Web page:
Storing Fukushima’s radioactive waste

The plan to build interim facilities to store contaminated soil and other radioactive waste from the cleanup efforts in Fukushima Prefecture finally appears to be moving forward now that local authorities have singled out two municipalities as storage sites.

While the construction of waste storage facilities is expected to speed up the lagging decontamination efforts that are vital to the reconstruction of the areas hit by the 2011 nuclear disaster, the government needs to realize that it will be a painful step for the thousands of local residents, who had their livelihood destroyed by the crisis, to now have to give up their land.

Tokyo Electric Power Co.’s Fukushima No. 1 nuclear power plant, which suffered triple meltdowns in the wake of the March 2011 earthquake and tsunami, straddles the towns of Okuma and Futaba. Among the many communities in Fukushima affected by the disaster, most of the land in these two towns has been designated as “difficult” for evacuated residents to return to for a long time due to high levels of radiation contamination.

Nearly three years after the disaster, the reconstruction of the areas hit by the nuclear crisis has been slowed by the presence of the massive radioactive waste, including contaminated soil, that has been piling up everywhere. The construction of interim facilities to store this waste is clearly an urgent task.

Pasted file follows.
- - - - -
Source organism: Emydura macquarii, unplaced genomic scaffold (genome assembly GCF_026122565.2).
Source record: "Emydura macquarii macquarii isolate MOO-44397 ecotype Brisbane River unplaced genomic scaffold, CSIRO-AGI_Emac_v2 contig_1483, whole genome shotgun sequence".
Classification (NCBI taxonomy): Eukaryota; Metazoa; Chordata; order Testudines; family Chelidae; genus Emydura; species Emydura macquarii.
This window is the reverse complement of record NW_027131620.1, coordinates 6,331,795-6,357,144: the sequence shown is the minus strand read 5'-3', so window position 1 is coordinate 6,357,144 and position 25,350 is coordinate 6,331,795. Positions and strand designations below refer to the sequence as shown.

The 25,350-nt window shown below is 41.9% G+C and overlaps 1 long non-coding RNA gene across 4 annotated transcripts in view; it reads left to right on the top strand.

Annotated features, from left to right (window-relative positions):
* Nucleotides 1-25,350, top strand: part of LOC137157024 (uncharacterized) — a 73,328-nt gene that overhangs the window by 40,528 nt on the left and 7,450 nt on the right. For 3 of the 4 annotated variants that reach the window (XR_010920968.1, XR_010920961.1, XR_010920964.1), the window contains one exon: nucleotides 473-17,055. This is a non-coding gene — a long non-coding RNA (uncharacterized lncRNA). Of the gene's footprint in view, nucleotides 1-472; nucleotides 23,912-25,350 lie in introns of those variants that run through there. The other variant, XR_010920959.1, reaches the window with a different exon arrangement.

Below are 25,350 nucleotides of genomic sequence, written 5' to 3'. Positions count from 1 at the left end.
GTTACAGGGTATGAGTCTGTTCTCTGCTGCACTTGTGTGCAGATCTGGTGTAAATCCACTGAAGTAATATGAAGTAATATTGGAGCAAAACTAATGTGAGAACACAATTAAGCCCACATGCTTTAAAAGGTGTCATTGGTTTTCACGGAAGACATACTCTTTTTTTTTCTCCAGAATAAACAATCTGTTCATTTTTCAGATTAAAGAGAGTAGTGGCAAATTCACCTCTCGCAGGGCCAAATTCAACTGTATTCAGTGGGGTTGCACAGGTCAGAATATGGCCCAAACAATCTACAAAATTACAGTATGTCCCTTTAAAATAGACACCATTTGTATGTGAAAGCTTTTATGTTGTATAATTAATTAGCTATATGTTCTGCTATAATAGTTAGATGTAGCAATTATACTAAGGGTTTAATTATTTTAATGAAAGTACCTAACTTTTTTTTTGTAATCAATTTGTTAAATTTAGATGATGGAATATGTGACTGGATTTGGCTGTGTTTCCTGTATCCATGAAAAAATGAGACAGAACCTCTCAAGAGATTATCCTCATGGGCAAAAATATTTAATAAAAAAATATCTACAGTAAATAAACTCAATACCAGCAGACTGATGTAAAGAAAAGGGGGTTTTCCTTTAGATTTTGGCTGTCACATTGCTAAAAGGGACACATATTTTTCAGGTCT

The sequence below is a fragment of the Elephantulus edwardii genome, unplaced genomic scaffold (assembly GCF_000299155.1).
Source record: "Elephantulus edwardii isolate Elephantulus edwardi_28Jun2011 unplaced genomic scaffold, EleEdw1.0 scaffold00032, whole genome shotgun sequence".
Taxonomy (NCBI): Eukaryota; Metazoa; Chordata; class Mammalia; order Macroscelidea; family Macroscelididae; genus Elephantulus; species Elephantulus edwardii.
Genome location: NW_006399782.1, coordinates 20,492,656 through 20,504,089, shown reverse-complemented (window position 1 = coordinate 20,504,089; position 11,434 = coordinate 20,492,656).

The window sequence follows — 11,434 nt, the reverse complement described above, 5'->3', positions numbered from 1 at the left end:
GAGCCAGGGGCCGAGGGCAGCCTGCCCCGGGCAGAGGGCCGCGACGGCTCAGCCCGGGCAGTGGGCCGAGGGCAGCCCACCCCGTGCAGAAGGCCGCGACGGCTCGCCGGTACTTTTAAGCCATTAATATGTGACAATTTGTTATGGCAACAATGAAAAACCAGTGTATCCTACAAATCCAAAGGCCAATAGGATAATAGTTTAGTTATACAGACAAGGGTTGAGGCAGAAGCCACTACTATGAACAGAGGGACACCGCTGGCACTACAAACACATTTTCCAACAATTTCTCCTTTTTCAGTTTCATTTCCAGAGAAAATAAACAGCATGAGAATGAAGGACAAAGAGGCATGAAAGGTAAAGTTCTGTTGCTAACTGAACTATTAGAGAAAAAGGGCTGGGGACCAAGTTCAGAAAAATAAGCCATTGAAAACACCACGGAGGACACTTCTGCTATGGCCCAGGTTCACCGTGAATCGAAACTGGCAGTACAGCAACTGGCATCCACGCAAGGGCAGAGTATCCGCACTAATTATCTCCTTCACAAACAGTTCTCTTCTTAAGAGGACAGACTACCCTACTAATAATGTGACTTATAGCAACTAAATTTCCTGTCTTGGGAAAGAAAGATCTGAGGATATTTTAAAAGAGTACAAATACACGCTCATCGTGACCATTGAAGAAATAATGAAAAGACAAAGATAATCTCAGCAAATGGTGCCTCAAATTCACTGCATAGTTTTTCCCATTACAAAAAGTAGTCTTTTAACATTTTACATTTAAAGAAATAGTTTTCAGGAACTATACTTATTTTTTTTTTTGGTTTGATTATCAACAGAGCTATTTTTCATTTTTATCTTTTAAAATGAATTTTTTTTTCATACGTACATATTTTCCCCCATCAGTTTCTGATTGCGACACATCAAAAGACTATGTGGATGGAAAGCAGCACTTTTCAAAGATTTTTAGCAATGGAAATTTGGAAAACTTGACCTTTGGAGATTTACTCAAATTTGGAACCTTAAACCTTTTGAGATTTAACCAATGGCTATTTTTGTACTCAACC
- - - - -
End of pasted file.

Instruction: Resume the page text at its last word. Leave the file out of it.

In early February, Fukushima Gov. Yuhei Sato, based on a proposal by the Environment Ministry, requested in a meeting with the mayors of local municipalities that the interim facilities be built in Okuma and Futaba. Under the government’s plan, the facilities will be constructed on a total of 16 sq. km of land north and south of the premises of the Fukushima No. 1 plant. They will store up to 28 million cubic meters of contaminated soil and other waste containing over 100,000 becquerels of radiation per kilogram.

The government says the waste will be moved out of Fukushima Prefecture in 30 years for final disposal, although it remains uncertain how and where the waste will be disposed.

As part of its policy turnaround from the previous administration’s position of having Tepco pay the bills for Fukushima decontamination, the government will pour ¥1 trillion in public funds for construction of the interim storage facilities and buy up land from thousands of local landowners.

If the project goes ahead as planned, it will be a complicated process involving the various interests of local residents and authorities. Working closely with the municipalities in the area, the government needs to put priority on rebuilding the livelihood of the people affected by the nuclear disaster — whether they intend to return to their hometowns in the future or not.

For the affected residents of Okuma and Futaba, the construction of the interim waste storage facilities further diminishes the prospect of their returning to their hometowns. The project, which will be crucial to accelerating the reconstruction efforts, needs their consent. To move the plan forward, efforts must be made to ensure that these residents participate in the process so it can move forward as smoothly as possible.